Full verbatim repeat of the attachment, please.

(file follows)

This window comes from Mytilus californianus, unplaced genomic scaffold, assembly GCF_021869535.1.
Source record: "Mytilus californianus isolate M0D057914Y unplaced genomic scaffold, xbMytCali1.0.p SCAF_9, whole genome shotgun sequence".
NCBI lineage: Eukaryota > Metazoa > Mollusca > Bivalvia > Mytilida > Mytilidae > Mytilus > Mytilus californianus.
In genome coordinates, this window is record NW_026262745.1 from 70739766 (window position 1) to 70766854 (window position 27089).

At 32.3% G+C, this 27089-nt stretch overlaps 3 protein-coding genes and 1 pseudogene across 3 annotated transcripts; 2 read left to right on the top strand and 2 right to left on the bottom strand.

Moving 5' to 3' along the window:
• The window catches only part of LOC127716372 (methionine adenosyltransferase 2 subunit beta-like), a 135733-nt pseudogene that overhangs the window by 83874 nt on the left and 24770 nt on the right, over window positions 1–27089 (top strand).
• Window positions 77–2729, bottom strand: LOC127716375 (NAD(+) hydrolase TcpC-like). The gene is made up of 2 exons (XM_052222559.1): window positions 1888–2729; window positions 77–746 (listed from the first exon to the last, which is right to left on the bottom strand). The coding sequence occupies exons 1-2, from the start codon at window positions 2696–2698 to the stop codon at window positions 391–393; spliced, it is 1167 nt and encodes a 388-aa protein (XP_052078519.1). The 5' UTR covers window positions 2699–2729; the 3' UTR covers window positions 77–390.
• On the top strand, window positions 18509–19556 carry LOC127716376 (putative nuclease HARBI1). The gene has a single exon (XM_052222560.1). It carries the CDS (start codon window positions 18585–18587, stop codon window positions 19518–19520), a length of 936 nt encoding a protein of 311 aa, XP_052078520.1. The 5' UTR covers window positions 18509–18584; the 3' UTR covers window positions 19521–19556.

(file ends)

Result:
This window comes from Mytilus californianus, unplaced genomic scaffold, assembly GCF_021869535.1.
Source record: "Mytilus californianus isolate M0D057914Y unplaced genomic scaffold, xbMytCali1.0.p SCAF_9, whole genome shotgun sequence".
NCBI lineage: Eukaryota > Metazoa > Mollusca > Bivalvia > Mytilida > Mytilidae > Mytilus > Mytilus californianus.
In genome coordinates, this window is record NW_026262745.1 from 70739766 (window position 1) to 70766854 (window position 27089).

At 32.3% G+C, this 27089-nt stretch overlaps 3 protein-coding genes and 1 pseudogene across 3 annotated transcripts; 2 read left to right on the top strand and 2 right to left on the bottom strand.

Moving 5' to 3' along the window:
• The window catches only part of LOC127716372 (methionine adenosyltransferase 2 subunit beta-like), a 135733-nt pseudogene that overhangs the window by 83874 nt on the left and 24770 nt on the right, over window positions 1–27089 (top strand).
• Window positions 77–2729, bottom strand: LOC127716375 (NAD(+) hydrolase TcpC-like). The gene is made up of 2 exons (XM_052222559.1): window positions 1888–2729; window positions 77–746 (listed from the first exon to the last, which is right to left on the bottom strand). The coding sequence occupies exons 1-2, from the start codon at window positions 2696–2698 to the stop codon at window positions 391–393; spliced, it is 1167 nt and encodes a 388-aa protein (XP_052078519.1). The 5' UTR covers window positions 2699–2729; the 3' UTR covers window positions 77–390.
• On the top strand, window positions 18509–19556 carry LOC127716376 (putative nuclease HARBI1). The gene has a single exon (XM_052222560.1). It carries the CDS (start codon window positions 18585–18587, stop codon window positions 19518–19520), a length of 936 nt encoding a protein of 311 aa, XP_052078520.1. The 5' UTR covers window positions 18509–18584; the 3' UTR covers window positions 19521–19556.